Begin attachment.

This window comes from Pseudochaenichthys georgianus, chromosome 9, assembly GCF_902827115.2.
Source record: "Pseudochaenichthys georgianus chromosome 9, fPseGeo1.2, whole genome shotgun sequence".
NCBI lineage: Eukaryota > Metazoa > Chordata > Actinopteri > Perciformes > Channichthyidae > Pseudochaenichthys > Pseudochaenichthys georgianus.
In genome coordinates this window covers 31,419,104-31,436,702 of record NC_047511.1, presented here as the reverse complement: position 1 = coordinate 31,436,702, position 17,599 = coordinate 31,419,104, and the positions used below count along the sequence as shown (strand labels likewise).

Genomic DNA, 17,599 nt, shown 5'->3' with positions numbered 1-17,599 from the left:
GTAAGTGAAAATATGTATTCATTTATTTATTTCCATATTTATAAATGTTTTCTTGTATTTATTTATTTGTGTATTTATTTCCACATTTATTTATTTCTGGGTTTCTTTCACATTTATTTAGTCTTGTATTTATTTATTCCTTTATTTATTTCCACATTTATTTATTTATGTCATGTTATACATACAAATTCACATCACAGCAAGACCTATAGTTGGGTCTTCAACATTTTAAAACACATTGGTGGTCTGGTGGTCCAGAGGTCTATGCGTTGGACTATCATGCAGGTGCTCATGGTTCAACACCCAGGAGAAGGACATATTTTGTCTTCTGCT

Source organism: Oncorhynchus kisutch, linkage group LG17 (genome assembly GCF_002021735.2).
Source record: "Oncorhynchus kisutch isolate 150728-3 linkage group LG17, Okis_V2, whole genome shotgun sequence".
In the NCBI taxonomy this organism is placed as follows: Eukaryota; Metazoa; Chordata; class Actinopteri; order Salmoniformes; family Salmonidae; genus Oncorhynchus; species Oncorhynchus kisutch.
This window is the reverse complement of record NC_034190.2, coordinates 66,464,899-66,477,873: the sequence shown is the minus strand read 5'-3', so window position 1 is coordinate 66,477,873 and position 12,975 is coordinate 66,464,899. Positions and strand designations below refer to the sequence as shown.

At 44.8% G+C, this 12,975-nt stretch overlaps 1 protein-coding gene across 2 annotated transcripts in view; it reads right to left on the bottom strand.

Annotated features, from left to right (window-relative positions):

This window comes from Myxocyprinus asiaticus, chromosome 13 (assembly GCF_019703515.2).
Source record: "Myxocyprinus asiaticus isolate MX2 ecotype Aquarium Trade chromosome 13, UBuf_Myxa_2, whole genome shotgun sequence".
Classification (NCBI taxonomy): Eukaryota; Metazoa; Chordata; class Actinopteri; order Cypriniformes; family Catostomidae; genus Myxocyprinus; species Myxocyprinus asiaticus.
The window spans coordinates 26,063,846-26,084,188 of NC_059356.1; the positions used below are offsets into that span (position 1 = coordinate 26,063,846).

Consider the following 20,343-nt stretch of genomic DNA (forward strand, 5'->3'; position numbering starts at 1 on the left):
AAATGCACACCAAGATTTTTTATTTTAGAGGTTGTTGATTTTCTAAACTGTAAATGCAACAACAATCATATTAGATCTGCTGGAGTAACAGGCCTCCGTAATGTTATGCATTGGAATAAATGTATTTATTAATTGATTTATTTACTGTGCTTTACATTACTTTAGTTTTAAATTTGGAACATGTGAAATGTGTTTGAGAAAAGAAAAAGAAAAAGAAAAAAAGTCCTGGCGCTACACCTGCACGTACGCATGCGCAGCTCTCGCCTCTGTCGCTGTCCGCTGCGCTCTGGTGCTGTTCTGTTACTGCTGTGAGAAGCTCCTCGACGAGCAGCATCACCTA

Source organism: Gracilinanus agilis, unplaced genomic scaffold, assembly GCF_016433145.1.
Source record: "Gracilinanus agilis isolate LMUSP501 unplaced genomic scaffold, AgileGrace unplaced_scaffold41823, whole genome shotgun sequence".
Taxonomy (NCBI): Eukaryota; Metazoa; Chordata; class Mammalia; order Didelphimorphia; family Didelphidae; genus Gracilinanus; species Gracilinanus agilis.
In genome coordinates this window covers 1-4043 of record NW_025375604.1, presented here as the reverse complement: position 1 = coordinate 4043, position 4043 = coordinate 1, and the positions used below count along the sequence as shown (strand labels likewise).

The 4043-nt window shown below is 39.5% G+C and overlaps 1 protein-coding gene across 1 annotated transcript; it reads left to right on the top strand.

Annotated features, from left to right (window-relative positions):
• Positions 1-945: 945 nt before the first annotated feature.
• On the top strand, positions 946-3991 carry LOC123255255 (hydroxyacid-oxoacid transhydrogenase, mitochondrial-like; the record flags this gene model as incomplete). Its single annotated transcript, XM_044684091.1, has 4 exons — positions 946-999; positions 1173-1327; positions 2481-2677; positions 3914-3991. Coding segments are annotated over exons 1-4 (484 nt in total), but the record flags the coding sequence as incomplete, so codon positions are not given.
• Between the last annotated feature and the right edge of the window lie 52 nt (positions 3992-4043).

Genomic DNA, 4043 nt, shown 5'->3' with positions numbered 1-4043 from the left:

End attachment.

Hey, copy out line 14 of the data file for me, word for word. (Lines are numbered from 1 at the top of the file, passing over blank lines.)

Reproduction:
Source record: "Myxocyprinus asiaticus isolate MX2 ecotype Aquarium Trade chromosome 13, UBuf_Myxa_2, whole genome shotgun sequence".